That high school open day cooking experience had awakened the unstoppable inner culinary adventurer inside of me and now I look forward to tasting new dishes and cuisine wherever I found myself in a new country  or a new place even here in PNG.

Thank you Mr A for adding to my list of the weird, wonderful and strange sounding strange tasting dishes, the awesome spaghetti bolognese.

Yum Cha In Port Moresby

Yum Cha at Dynasty Restaurant, Vision CIty.

I was pleasantly surprised when I wondered into the Dynasty Restaurant at Vision City one Saturday late morning a couple of months ago to check it out.

Vision City is popularly called ‘kalakala siti’ by some of my friends because of the bright coloured lights at night along the rooftop. Vision City is PNG’s first ‘mega’ mall situated along Sir John Guise Drive, Waigani, NCD.

In fact that morning I went with a colleague to Vision City check out a new art gallery – a recently acquired shop space at the mall. It was their first day of business. I heard about the gallery from another colleague and decided it was time to take a peek myself. When we got there the gallery wasn’t open but we noticed that the neighbouring Dynasty Restaurant was, so we decided to check it out then go back to the gallery when/if it opened.

We entered the restaurant and were shown to a table (for two). We sat down and checked out the menu. Once inside I realized I might as well have been in Hong Kong or Singapore. I just drank in the surroundings and excitedly chatted with my colleague. It is a huge place!

No sooner had we sat down than the waiter pushing the trolley with the rice porridge (congee) rolled up alongside our table and asked if we would like to try some congee. After a few encouraging words to my colleague (who had never seen congee or tasted one in his life), we ordered one bowl to share. I tell you, as soon as I tasted my first mouthful of congee I was transported back to breakfast in downtown Kowloon many, many moons ago. The congee was served with ‘century eggs’.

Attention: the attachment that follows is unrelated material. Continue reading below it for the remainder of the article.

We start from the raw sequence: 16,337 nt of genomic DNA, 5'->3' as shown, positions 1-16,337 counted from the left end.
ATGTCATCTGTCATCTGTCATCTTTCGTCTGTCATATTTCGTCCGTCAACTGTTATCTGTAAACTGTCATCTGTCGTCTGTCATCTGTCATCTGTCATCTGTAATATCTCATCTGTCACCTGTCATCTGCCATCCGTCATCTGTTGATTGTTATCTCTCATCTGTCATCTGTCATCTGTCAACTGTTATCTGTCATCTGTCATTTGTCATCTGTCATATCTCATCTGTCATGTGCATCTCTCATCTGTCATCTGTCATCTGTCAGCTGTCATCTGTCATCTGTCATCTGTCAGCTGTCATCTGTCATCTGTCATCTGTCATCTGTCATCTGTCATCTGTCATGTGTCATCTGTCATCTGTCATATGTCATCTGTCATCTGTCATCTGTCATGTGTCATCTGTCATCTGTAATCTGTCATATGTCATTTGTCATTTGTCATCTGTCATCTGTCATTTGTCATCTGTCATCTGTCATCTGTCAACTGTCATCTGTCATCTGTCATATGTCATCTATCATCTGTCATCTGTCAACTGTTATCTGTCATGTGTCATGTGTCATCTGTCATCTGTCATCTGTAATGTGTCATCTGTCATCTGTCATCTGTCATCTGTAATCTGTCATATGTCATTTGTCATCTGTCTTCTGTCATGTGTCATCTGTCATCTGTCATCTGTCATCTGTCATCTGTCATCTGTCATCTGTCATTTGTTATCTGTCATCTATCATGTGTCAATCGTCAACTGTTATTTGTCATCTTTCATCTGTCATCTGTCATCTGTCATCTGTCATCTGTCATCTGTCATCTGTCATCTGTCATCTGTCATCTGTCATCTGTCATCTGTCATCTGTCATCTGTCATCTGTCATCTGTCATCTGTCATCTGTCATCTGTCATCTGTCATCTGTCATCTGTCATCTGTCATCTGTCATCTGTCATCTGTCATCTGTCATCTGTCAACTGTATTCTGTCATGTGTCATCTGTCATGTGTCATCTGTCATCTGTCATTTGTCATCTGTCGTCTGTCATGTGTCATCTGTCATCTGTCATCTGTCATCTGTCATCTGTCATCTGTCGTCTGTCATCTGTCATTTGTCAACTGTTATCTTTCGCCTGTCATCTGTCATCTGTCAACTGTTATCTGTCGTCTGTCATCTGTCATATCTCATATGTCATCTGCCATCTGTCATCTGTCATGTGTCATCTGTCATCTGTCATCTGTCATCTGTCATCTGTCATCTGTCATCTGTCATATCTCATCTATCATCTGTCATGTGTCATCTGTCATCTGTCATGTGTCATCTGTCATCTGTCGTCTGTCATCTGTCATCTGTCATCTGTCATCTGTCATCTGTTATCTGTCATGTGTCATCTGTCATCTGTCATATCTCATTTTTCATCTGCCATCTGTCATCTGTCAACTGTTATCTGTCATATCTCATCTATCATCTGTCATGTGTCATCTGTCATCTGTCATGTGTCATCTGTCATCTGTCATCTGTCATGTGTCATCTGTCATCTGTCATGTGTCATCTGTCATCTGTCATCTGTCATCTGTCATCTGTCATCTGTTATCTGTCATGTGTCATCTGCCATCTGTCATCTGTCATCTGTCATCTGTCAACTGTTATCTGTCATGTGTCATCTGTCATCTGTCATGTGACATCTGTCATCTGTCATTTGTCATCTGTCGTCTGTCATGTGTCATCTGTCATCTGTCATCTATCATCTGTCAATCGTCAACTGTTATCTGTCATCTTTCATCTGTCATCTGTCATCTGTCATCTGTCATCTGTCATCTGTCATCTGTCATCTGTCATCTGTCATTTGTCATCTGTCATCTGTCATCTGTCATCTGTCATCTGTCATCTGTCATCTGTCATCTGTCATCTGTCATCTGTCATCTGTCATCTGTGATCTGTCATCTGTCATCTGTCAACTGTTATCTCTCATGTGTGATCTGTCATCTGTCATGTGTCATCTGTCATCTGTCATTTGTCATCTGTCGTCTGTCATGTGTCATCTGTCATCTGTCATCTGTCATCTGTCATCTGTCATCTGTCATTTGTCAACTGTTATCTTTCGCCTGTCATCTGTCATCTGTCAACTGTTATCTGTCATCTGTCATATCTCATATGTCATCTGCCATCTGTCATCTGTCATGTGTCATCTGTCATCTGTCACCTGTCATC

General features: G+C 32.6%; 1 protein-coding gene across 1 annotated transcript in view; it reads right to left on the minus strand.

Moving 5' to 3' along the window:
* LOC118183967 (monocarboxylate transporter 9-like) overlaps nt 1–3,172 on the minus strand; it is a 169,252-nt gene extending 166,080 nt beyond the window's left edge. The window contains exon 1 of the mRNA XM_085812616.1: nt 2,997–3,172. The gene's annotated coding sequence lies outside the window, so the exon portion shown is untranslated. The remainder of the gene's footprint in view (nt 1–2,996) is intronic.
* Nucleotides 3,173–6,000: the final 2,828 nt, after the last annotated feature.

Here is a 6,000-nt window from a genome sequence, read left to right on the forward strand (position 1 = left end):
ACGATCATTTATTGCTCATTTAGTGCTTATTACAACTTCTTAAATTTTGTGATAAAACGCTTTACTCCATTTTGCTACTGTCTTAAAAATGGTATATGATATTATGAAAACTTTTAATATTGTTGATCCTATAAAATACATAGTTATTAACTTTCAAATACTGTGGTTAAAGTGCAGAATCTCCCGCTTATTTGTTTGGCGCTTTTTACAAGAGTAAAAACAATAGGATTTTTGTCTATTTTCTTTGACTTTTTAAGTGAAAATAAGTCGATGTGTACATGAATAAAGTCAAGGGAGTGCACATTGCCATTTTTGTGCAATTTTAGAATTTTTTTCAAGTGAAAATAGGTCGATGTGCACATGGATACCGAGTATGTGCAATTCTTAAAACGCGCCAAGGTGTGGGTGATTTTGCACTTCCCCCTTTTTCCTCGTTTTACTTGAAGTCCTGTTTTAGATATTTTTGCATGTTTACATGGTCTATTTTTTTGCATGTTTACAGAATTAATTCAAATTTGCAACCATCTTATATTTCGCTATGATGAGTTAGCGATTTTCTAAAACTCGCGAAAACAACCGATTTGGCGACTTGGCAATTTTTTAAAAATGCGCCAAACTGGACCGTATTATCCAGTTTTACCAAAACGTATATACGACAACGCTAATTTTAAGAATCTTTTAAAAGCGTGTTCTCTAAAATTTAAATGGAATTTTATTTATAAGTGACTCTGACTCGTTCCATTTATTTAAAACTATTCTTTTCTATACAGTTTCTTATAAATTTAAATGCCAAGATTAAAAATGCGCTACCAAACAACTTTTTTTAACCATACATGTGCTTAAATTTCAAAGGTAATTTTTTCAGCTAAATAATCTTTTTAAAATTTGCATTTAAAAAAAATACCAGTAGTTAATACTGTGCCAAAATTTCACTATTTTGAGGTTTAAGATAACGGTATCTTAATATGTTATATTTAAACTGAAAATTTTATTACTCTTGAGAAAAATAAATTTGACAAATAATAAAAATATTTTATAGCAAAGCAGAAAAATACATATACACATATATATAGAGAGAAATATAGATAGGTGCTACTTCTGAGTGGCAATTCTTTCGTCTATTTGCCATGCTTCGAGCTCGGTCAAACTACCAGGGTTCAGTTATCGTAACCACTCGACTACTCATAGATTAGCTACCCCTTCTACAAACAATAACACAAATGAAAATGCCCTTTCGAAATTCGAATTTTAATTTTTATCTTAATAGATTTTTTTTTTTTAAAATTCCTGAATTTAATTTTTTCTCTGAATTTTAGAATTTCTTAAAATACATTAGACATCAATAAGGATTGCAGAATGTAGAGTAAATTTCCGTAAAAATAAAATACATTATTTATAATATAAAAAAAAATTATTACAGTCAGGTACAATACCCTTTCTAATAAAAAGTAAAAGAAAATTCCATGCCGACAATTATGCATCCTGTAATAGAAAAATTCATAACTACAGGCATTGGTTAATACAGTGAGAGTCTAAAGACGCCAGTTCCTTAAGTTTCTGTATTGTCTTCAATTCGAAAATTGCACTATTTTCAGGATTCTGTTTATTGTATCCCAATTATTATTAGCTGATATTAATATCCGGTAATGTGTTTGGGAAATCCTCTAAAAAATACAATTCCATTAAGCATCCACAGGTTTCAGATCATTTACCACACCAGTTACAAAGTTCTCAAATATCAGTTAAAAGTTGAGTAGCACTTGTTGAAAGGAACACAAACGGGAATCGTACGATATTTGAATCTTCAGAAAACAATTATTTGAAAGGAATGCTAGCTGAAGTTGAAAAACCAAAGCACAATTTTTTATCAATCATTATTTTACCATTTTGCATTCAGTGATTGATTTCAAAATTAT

I’ve never really acquired a taste for century eggs but for what it’s worth it was an okay addition. I bowed out anyway – politely refused. Even up to now I really have not acquired the taste for century eggs. My colleague at first was unsure too of the ‘century eggs’ but gradually succumbed to the delish morsel.  The novelty of it, maybe, like I once did.

Yummy yum cha...

The next trolley that rolled up was full of the steaming bowls – all piping hot. It was unmistakable to me but I wanted to be sure what these steaming bowls represented. I knew there was something familiar about this presentation like a smorgasbord on wheels ala Chinois(e).